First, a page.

What You Need To Know About China's Ancient Dog Breed

Do you love dogs, but wish they were smaller and goofier while simultaneously being historically considered a symbol of nobility within Chinese culture? That's a strange list of needs you have, soldier, but boy are you in luck. 

Check it out: the Pekingese. It's one of the oldest dog breeds in the world, originating in ancient China. According to the American Kennel Club, they were originally created as companion animals for the ruling class, starting out in Peking (now Beijing) and owing their name to the same. They're small, brachycephalic, and described as "charming, confident companions who develop a tight bond with their favorite human." 

And you know what? All of this pales to utter insignificance as compared to the most fascinating thing about them.

The Pekingese: a noble bundle of night terrors

If you don't know what "proptosis" means, do yourself a favor and never, ever Google image search for it. Basically, it's the book learnin' crowd's way of saying "wouldn't you know it, your eyeball just fell out of your head," and along with peeing on things and experiencing labored breathing for their entire lives, it's one of the Pekingese's favorite things in the whole wide world.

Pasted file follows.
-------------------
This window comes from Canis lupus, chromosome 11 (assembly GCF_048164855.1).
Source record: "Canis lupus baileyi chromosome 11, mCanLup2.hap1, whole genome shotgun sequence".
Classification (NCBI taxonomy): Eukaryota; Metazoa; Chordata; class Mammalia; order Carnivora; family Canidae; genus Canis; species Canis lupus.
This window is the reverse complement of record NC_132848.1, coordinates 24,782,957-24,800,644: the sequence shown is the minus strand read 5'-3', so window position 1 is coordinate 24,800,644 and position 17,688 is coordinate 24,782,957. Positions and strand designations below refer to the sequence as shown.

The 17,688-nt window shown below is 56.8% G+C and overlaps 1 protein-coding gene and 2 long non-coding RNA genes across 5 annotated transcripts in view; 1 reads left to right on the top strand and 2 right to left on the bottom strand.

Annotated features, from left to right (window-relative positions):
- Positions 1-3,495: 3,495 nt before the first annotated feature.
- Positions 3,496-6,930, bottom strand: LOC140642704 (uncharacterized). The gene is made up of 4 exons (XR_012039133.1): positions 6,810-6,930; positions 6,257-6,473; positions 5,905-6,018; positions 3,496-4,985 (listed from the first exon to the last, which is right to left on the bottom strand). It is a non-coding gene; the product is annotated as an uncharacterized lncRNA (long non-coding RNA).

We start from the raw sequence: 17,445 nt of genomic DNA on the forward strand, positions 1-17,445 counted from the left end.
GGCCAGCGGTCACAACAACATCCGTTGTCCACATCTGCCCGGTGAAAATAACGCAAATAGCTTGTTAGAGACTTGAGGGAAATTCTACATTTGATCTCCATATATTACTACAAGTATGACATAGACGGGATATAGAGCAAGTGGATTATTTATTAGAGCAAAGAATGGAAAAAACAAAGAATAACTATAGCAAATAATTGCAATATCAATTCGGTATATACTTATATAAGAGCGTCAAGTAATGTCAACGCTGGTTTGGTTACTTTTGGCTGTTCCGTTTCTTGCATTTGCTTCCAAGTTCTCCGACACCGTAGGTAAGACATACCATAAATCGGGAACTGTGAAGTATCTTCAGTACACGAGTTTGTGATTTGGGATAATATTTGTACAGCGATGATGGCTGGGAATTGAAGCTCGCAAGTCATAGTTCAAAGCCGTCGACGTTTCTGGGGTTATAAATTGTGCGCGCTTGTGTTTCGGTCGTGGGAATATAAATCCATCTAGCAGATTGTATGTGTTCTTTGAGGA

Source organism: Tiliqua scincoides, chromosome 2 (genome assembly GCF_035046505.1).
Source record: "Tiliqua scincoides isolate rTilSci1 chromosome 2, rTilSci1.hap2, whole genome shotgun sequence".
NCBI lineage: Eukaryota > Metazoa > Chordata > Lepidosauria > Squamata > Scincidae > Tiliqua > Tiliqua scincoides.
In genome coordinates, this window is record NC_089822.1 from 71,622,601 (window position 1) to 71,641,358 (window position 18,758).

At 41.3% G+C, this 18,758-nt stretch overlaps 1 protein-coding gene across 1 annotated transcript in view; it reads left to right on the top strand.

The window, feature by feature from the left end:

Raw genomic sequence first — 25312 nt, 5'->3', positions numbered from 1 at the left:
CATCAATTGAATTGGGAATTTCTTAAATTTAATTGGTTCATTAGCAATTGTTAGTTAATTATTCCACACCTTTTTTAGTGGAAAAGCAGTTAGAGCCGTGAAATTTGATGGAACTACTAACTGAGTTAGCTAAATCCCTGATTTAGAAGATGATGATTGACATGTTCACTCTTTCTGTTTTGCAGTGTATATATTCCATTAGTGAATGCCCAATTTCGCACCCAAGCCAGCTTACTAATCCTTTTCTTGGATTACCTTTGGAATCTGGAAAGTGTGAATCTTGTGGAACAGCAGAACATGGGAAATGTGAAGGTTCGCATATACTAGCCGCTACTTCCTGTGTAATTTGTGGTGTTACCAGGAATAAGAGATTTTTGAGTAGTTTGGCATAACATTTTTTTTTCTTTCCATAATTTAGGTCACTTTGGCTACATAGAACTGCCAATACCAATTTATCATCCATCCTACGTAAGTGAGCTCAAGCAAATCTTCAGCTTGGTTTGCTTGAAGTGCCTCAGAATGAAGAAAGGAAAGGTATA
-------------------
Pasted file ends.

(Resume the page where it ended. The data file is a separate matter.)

Proptosis, or "Total Recall syndrome" as we'd like people to start calling it, can come as a result of the Pekingese's abnormal skull shape. It's one of about a dozen different problems that can arise from brachycephalic ocular syndrome, a disorder caused by having too much eyeball in not enough head.

Ocular proptosis isn't strictly a Pekingese problem, and can also affect pugs, Boston terriers, and other short-snouted, bulgy-eyed breeds. It can occur due to blunt trauma, infection, or just a bad case of having a weird face. Luckily, if you move fast and have a good vet, the affected eye can frequently be saved.

And if that's not enough body horror for one day, did you know that you can get a tapeworm in your brain? What a time to be alive.